Putting the Phone in the Car-Seat and Ignoring it till Reaching Our Destination

Teens are texting and driving, how can we keep them safe on the road?

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Don’t tell me you never looked at your phone while in the car, we are all guilty as charged. We keep our phones at arm’s distant at all times. Our phones go with us even when we take out the trash. So it comes as no surprise that while driving we keep them close.

When I was a new mom, my pediatrician was my trusted source of information. One tip she gave me, and I did my best to follow at all times was this:

“If your child is crying while you are driving, do not turn your head back to check on him. Keep on driving. When you reach a safe place to stop ,then turn around and check.“

As long as the baby is crying, she said, they are still breathing, anything else can wait. Maybe they lost their pacifier, maybe they need a change of diaper — for sure those things can wait. Fast forward to teens years and teens driving, the “baby” is their “phone” — this rule still applies.

When we are behind the wheels, we should focus on the road so we can reach our destination safely. We do not want to risk anyone’s safety, and not pay attention to the road by turning our attention to our phone.

The CDC reports that each day in the United States, approximately 9 people are killed and more than 1,000 injured in crashes related to distracted driving, mostly distracted by the phone. In 2015, 42% of high school driving students reported sending a text while driving. I am sure this number is much higher today. Interestingly our teens have a pretty good idea how dangerous texting while driving is. In fact, according to a survey by AT&T, 97 percent of them said they agree that it is dangerous.

So why do they still do it? FOMO — Fear of missing out, the feeling of “I cannot stand not knowing what my friends are doing”. Adding to that the tremendous effort app design companies go through to keep us engaged and pull us back to check our phones (fueling the potential screen addiction).

Why we shouldn’t text and drive

When we text or on our phones while driving, three separate physical and mental actions are taking place, and take attention away from the road & potential driving hazards.

  1. Visual — Instead of watching the (outside our phone’s) road ahead, our eyes are looking for a message on our phone, which is obviously placed inside the car. What if at this exact moment a hazard appears in front of us?!
  2. Manual — To operate various controls in the car, your hand or hands must be taken off the wheel while the car is in motion. You cannot add to the mix of car controls your phone, the car was not designed for that.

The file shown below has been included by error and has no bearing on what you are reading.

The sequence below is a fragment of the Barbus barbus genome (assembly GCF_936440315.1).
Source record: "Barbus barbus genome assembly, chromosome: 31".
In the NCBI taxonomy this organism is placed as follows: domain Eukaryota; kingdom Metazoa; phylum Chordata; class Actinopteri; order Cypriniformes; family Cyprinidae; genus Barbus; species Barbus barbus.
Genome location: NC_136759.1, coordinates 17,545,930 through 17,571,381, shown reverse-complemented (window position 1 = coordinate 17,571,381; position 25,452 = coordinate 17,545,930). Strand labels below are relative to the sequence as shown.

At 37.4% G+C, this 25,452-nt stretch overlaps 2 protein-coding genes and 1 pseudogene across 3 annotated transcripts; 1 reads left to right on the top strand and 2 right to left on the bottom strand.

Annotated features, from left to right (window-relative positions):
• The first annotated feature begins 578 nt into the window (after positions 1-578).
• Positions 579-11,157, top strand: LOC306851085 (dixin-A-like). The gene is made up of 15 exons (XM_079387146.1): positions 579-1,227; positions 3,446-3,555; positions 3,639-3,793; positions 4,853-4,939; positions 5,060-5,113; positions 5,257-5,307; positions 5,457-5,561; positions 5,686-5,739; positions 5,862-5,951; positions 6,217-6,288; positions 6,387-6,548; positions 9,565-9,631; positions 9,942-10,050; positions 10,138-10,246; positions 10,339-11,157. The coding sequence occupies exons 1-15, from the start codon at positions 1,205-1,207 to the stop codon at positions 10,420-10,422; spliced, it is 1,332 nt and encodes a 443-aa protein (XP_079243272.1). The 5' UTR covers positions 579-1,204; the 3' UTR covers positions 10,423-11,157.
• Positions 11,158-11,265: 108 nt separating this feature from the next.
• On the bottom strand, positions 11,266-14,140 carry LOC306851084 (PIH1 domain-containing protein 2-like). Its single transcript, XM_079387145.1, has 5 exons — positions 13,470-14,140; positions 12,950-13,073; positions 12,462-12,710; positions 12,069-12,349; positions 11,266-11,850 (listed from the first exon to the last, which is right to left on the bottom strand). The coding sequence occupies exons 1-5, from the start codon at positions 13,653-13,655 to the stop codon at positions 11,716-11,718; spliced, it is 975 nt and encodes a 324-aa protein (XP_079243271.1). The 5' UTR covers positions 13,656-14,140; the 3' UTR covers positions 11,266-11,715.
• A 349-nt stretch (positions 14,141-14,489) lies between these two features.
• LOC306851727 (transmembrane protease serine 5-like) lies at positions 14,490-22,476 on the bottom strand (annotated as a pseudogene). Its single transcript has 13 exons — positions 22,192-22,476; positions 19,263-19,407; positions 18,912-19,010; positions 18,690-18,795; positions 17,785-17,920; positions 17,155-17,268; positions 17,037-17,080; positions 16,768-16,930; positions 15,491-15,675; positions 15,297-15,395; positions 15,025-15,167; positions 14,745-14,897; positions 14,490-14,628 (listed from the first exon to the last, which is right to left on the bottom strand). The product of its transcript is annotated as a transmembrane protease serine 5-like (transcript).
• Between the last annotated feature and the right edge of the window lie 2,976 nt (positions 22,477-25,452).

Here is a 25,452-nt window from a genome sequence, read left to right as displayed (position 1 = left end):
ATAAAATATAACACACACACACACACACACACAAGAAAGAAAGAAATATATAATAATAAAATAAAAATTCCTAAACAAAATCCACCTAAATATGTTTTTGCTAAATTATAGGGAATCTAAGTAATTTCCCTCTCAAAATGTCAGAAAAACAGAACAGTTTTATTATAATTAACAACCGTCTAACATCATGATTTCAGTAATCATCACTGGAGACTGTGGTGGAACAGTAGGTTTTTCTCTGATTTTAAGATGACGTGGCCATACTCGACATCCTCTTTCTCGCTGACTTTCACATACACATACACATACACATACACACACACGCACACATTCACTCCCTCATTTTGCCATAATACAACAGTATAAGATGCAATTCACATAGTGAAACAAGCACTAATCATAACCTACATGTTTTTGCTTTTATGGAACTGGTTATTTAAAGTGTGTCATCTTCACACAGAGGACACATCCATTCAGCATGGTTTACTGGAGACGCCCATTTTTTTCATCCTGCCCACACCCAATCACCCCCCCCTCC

3. Cognitive — Your mind is no longer on your driving but on manipulation of these other devices and understanding the messages and communicating to others. Even when your hands are on the wheel but you are speaking with Siri, you are not 100% focused on the road, your attention is split and this is dangerous, and is magnitude with new drivers.

In the United States, at least 43 states have passed laws to prohibit drivers from texting. The Federal Government also took several important steps to address potential distracted driving problems. But we can’t rely on others to keep our kids safe, in this case the government, we need to proactively do something.

What can we do to help our teens avoid texting and driving?

We all know the answer, and that is to put our phones away while behind the wheel.

Start with speaking with your teen about the responsibilities that come with their driver license, and use existing tools to avoid temptation.

  1. Out of sight out of mind — Put your phone in your bag and on silent. Keep your bag at the back seat so you are not tempted to check the notifications while stopping at a red light.
  2. Use existing setting — Apple and Google phones have a “Do not Disturb While Driving” mode built in in the Settings. I use it with my iPhone and it’s working perfectly. Sometimes even too good 🙂 as I will not be allowed to text even if my husband is driving.
  3. Blocking Apps — You do not want to play with the settings, no problem! There are many apps to help with distracted driving. A quick search on the app store will show you plenty more…Download one and try it out.
  4. Be a role model — Like anything in parenting, lead by example. Put your phone away when you drive. When you show your safe driving habits, most likely your kids will follow.

Be safe on the road. Do not text and drive!

Originally published at

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